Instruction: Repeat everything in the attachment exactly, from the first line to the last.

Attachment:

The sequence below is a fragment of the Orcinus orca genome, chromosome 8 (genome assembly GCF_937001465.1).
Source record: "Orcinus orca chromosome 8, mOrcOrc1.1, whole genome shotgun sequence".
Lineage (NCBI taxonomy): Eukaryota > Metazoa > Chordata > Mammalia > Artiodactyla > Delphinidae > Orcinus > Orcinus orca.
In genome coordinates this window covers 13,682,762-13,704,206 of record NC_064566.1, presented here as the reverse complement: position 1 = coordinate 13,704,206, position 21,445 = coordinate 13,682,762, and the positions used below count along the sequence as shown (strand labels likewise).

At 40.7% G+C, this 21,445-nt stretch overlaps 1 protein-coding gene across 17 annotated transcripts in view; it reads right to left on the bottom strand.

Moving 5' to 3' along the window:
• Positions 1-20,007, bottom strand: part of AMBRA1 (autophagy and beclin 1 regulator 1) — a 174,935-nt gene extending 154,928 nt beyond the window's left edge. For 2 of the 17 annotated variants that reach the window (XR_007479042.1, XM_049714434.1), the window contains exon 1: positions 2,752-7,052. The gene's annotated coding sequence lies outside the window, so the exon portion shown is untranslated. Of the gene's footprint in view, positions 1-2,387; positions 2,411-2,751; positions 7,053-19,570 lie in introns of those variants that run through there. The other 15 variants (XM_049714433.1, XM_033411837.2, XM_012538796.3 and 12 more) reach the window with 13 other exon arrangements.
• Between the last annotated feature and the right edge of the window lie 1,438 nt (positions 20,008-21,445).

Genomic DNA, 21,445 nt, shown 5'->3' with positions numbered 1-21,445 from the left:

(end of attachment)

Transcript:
The sequence below is a fragment of the Orcinus orca genome, chromosome 8 (genome assembly GCF_937001465.1).
Source record: "Orcinus orca chromosome 8, mOrcOrc1.1, whole genome shotgun sequence".
Lineage (NCBI taxonomy): Eukaryota > Metazoa > Chordata > Mammalia > Artiodactyla > Delphinidae > Orcinus > Orcinus orca.
In genome coordinates this window covers 13,682,762-13,704,206 of record NC_064566.1, presented here as the reverse complement: position 1 = coordinate 13,704,206, position 21,445 = coordinate 13,682,762, and the positions used below count along the sequence as shown (strand labels likewise).

At 40.7% G+C, this 21,445-nt stretch overlaps 1 protein-coding gene across 17 annotated transcripts in view; it reads right to left on the bottom strand.

Moving 5' to 3' along the window:
• Positions 1-20,007, bottom strand: part of AMBRA1 (autophagy and beclin 1 regulator 1) — a 174,935-nt gene extending 154,928 nt beyond the window's left edge. For 2 of the 17 annotated variants that reach the window (XR_007479042.1, XM_049714434.1), the window contains exon 1: positions 2,752-7,052. The gene's annotated coding sequence lies outside the window, so the exon portion shown is untranslated. Of the gene's footprint in view, positions 1-2,387; positions 2,411-2,751; positions 7,053-19,570 lie in introns of those variants that run through there. The other 15 variants (XM_049714433.1, XM_033411837.2, XM_012538796.3 and 12 more) reach the window with 13 other exon arrangements.
• Between the last annotated feature and the right edge of the window lie 1,438 nt (positions 20,008-21,445).

Genomic DNA, 21,445 nt, shown 5'->3' with positions numbered 1-21,445 from the left: